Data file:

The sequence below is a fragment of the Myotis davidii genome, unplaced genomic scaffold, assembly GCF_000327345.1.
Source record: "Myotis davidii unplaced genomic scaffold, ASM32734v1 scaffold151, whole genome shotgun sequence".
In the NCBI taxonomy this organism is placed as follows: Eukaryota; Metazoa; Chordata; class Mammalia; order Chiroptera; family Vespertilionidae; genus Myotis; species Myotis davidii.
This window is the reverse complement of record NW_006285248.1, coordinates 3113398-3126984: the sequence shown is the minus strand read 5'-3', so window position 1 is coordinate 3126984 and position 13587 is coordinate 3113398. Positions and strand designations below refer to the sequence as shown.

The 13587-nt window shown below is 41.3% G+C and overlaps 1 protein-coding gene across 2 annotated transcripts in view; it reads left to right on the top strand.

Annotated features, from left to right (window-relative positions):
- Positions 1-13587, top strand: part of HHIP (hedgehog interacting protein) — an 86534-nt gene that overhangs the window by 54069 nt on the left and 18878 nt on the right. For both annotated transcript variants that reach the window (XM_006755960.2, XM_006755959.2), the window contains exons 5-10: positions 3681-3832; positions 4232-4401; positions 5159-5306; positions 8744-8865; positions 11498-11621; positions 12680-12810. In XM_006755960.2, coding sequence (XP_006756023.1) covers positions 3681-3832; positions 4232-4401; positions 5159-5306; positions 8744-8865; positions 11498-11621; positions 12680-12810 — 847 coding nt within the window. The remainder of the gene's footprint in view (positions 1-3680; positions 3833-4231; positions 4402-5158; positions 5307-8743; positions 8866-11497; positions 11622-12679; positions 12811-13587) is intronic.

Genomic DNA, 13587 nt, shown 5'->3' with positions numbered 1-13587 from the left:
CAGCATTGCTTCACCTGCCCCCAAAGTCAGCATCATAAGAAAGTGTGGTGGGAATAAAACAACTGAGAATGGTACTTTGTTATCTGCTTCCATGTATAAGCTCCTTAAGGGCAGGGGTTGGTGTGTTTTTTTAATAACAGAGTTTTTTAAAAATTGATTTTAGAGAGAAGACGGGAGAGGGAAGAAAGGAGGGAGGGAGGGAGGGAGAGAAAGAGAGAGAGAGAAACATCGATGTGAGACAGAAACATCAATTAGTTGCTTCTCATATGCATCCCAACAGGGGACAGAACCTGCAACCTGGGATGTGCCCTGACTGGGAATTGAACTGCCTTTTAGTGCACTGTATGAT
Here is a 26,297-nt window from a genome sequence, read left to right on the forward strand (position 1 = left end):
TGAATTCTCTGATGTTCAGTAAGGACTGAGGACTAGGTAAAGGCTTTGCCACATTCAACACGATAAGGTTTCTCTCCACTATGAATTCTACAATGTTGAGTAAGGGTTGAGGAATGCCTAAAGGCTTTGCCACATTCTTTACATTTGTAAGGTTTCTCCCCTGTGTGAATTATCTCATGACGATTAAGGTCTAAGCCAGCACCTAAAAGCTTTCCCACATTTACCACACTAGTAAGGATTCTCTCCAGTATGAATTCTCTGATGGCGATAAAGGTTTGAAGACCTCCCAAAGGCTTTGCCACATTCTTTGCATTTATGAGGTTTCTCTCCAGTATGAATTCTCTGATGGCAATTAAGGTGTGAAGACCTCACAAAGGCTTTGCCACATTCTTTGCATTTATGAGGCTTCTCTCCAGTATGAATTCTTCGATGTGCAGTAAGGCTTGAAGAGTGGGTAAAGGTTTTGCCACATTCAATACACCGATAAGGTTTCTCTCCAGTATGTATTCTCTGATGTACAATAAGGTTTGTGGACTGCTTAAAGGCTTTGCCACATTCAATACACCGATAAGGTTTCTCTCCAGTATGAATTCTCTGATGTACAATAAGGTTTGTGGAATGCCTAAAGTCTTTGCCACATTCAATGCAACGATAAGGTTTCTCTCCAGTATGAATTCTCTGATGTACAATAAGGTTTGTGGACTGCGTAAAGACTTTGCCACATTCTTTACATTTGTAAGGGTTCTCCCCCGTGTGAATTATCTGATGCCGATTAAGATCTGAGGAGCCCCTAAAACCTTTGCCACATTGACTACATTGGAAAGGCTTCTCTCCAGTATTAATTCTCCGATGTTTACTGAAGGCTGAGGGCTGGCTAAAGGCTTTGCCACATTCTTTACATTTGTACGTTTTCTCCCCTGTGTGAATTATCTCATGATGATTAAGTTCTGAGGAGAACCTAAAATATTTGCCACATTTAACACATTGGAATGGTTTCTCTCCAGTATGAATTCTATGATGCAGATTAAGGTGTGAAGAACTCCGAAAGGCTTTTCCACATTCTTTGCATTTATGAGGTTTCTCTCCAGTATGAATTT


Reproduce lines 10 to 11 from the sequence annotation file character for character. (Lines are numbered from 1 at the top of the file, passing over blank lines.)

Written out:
Here is a 26,297-nt window from a genome sequence, read left to right on the forward strand (position 1 = left end):
TGAATTCTCTGATGTTCAGTAAGGACTGAGGACTAGGTAAAGGCTTTGCCACATTCAACACGATAAGGTTTCTCTCCACTATGAATTCTACAATGTTGAGTAAGGGTTGAGGAATGCCTAAAGGCTTTGCCACATTCTTTACATTTGTAAGGTTTCTCCCCTGTGTGAATTATCTCATGACGATTAAGGTCTAAGCCAGCACCTAAAAGCTTTCCCACATTTACCACACTAGTAAGGATTCTCTCCAGTATGAATTCTCTGATGGCGATAAAGGTTTGAAGACCTCCCAAAGGCTTTGCCACATTCTTTGCATTTATGAGGTTTCTCTCCAGTATGAATTCTCTGATGGCAATTAAGGTGTGAAGACCTCACAAAGGCTTTGCCACATTCTTTGCATTTATGAGGCTTCTCTCCAGTATGAATTCTTCGATGTGCAGTAAGGCTTGAAGAGTGGGTAAAGGTTTTGCCACATTCAATACACCGATAAGGTTTCTCTCCAGTATGTATTCTCTGATGTACAATAAGGTTTGTGGACTGCTTAAAGGCTTTGCCACATTCAATACACCGATAAGGTTTCTCTCCAGTATGAATTCTCTGATGTACAATAAGGTTTGTGGAATGCCTAAAGTCTTTGCCACATTCAATGCAACGATAAGGTTTCTCTCCAGTATGAATTCTCTGATGTACAATAAGGTTTGTGGACTGCGTAAAGACTTTGCCACATTCTTTACATTTGTAAGGGTTCTCCCCCGTGTGAATTATCTGATGCCGATTAAGATCTGAGGAGCCCCTAAAACCTTTGCCACATTGACTACATTGGAAAGGCTTCTCTCCAGTATTAATTCTCCGATGTTTACTGAAGGCTGAGGGCTGGCTAAAGGCTTTGCCACATTCTTTACATTTGTACGTTTTCTCCCCTGTGTGAATTATCTCATGATGATTAAGTTCTGAGGAGAACCTAAAATATTTGCCACATTTAACACATTGGAATGGTTTCTCTCCAGTATGAATTCTATGATGCAGATTAAGGTGTGAAGAACTCCGAAAGGCTTTTCCACATTCTTTGCATTTATGAGGTTTCTCTCCAGTATGAATTT